SINGAPORE - The Singapore Armed Forces is studying the recent attack on Saudi Arabian oil facilities as part of efforts to protect the Republic from similar drone strikes, Defence Minister Ng Eng Hen said in Parliament on Monday (Oct 7).
The drones used in the Sept 14 attacks were highly sophisticated and able to avoid radar detection, and hit their targets with great precision. But Dr Ng said that simpler "toy drones" used by hobbyists are just as capable of causing disruption, as was the case in London's Gatwick Airport and Changi Airport recently.
"Against this wide spectrum of threats, there can be no single counter-response," he said. "So it would neither be proportionate nor sustainable to employ sophisticated assets worth hundreds of millions to take down hobbyist drones that can be bought for less than $1,000."
For such threats, other tools would be required, such as regulations, deterrent fines and penalties, education, and working with relevant stakeholders including drone-hobbyist communities, he said.
Dr Ng was responding to three MPs who had asked how Singapore could prevent such an attack, as well as the economic impact on petrol. The Saudi pre-dawn attacks had knocked out more than half of the top global exporter's output - 5 per cent of the global oil supply - or about 5.7 million barrels per day.
He also spelt out the various authorities' scope of work: the Transport Ministry is working on some laws to enhance penalties for drone users who flout the rules, while the Ministry of Home Affairs and the police take the lead in defending against drones in specific areas and during major events.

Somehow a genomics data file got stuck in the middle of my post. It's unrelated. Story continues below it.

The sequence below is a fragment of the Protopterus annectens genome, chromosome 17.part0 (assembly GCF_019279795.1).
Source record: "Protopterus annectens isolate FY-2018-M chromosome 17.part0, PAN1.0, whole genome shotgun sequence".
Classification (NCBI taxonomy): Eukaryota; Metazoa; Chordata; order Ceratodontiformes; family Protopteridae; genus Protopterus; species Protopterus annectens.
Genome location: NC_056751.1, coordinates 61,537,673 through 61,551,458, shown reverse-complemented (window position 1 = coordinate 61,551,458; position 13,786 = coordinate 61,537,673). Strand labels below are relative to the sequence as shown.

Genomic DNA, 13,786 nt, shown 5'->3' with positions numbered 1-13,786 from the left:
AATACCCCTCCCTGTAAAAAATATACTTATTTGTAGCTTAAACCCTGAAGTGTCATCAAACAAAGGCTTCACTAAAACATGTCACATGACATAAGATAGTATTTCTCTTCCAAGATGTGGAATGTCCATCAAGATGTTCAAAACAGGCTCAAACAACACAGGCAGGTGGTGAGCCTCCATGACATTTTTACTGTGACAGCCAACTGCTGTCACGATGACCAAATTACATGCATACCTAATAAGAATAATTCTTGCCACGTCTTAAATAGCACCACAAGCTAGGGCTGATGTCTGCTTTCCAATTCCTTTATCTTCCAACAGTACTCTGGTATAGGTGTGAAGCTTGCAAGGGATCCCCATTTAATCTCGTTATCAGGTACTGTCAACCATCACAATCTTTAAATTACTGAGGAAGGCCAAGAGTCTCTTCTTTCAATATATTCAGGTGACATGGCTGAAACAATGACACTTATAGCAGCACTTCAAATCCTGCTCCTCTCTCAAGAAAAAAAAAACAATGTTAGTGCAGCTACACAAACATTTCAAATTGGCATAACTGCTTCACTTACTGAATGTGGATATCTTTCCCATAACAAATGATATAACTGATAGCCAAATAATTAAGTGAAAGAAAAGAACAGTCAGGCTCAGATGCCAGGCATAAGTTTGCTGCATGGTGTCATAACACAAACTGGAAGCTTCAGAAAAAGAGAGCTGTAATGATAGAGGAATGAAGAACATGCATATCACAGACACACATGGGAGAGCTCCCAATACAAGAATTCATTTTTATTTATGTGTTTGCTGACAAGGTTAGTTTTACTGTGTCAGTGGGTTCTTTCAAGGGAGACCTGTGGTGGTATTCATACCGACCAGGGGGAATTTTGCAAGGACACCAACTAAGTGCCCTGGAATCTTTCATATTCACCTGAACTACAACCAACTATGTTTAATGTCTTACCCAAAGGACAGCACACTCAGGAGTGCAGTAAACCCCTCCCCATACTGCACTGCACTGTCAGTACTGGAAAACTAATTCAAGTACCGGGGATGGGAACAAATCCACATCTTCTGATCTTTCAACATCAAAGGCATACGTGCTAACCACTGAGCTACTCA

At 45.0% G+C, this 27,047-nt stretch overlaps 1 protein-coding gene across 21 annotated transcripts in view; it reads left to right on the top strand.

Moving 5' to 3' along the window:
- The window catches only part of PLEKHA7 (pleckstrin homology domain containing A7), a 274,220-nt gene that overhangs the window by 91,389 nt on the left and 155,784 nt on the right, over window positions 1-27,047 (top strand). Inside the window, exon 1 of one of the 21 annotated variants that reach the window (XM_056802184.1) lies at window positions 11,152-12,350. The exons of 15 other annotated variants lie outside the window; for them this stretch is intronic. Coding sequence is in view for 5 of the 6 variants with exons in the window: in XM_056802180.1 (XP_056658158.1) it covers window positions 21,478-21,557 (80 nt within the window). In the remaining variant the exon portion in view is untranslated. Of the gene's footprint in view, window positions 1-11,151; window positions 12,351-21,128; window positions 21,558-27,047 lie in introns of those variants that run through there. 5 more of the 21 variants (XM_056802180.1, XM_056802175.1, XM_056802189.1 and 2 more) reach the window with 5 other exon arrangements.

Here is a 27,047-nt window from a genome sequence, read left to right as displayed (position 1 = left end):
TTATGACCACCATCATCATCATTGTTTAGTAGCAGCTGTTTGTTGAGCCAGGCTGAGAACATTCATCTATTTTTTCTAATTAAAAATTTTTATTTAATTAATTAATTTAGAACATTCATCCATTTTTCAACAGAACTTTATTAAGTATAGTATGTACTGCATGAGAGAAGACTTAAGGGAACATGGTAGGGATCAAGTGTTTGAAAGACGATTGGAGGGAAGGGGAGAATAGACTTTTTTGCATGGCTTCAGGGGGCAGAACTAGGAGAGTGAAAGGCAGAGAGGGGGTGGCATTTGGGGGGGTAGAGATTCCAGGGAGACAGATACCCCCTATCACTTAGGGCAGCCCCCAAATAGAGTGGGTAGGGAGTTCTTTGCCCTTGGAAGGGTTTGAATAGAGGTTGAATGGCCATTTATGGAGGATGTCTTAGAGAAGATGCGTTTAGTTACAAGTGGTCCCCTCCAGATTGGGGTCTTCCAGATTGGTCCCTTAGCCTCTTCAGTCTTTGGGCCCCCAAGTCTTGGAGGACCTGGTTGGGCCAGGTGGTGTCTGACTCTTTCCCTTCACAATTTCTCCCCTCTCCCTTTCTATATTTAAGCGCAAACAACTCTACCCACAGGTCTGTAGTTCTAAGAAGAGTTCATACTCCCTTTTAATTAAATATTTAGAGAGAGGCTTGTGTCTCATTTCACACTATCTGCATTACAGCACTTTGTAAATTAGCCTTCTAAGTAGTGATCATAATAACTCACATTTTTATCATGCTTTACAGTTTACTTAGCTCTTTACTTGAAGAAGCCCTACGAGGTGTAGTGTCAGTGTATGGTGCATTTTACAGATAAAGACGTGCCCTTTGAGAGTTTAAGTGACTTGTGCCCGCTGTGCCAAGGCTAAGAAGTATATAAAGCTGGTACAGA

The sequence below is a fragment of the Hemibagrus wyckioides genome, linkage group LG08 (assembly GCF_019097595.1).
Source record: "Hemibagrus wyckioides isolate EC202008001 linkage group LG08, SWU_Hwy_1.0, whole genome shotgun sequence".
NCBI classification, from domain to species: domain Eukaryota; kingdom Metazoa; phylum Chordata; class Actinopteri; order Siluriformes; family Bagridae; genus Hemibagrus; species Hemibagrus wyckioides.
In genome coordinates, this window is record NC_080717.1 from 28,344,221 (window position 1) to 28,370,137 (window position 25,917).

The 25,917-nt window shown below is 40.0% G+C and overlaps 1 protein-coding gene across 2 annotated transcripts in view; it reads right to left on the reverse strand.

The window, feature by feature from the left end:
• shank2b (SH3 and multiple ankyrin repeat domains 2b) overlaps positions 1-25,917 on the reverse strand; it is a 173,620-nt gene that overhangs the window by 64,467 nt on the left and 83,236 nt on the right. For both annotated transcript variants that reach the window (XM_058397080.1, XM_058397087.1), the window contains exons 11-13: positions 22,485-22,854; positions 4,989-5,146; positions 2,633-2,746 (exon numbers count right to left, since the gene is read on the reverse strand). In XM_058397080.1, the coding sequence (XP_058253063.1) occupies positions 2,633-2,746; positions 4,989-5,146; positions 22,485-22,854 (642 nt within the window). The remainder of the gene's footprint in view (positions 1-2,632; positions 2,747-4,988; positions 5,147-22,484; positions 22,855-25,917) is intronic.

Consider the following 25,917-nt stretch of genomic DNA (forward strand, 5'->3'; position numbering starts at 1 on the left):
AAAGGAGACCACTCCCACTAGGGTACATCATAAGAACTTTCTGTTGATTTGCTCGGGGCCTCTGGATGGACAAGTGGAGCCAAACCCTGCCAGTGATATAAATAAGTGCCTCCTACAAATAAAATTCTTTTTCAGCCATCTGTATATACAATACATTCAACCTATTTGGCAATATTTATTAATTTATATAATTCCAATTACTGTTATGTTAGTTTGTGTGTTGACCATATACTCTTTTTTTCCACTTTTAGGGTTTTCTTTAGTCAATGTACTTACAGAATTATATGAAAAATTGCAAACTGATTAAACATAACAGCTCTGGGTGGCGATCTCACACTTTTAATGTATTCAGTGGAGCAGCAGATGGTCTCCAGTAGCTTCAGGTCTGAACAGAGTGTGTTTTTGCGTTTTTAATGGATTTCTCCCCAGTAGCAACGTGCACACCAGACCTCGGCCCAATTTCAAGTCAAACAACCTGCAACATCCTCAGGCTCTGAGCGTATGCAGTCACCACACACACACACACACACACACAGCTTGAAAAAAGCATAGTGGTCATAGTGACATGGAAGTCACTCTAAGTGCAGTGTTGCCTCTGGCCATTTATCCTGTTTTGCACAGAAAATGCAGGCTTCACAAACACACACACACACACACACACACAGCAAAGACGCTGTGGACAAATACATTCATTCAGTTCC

The SAF will assist them when called upon and when needed, he added.
But beyond these specific responsibilities, the SAF "remains responsible for drone attacks against Singapore by would-be aggressors, especially towards key installations".
Over the last decade, it has enhanced its air defences against drone attacks, including through using better sensors in its early-warning systems.
"The assets we have in place now would have been able to detect the alleged drones used in the attack on oil facilities in Saudi Arabia," he said.
After being identified, these drones would also have been taken down by ground-based air defence systems, which have been upgraded.
"The SAF is confident that these systems can protect Singapore against aerial threats from both manned and unmanned aircraft. Our air defence system is live, 24/7," he said.
To combat drones in the middle part of the threat spectrum - those that can carry smaller weapons like grenades - the SAF puts up additional sensors and counter-offensive capabilities when required, such as during the National Day Parade or the Trump-Kim summit last year.
"The SAF will continue to monitor threat developments and learn from all incidents that occur globally to provide appropriate responses to the spectrum of potential drone attacks that are commensurate with the level of threat, sustainable and cost-effective," said Dr Ng.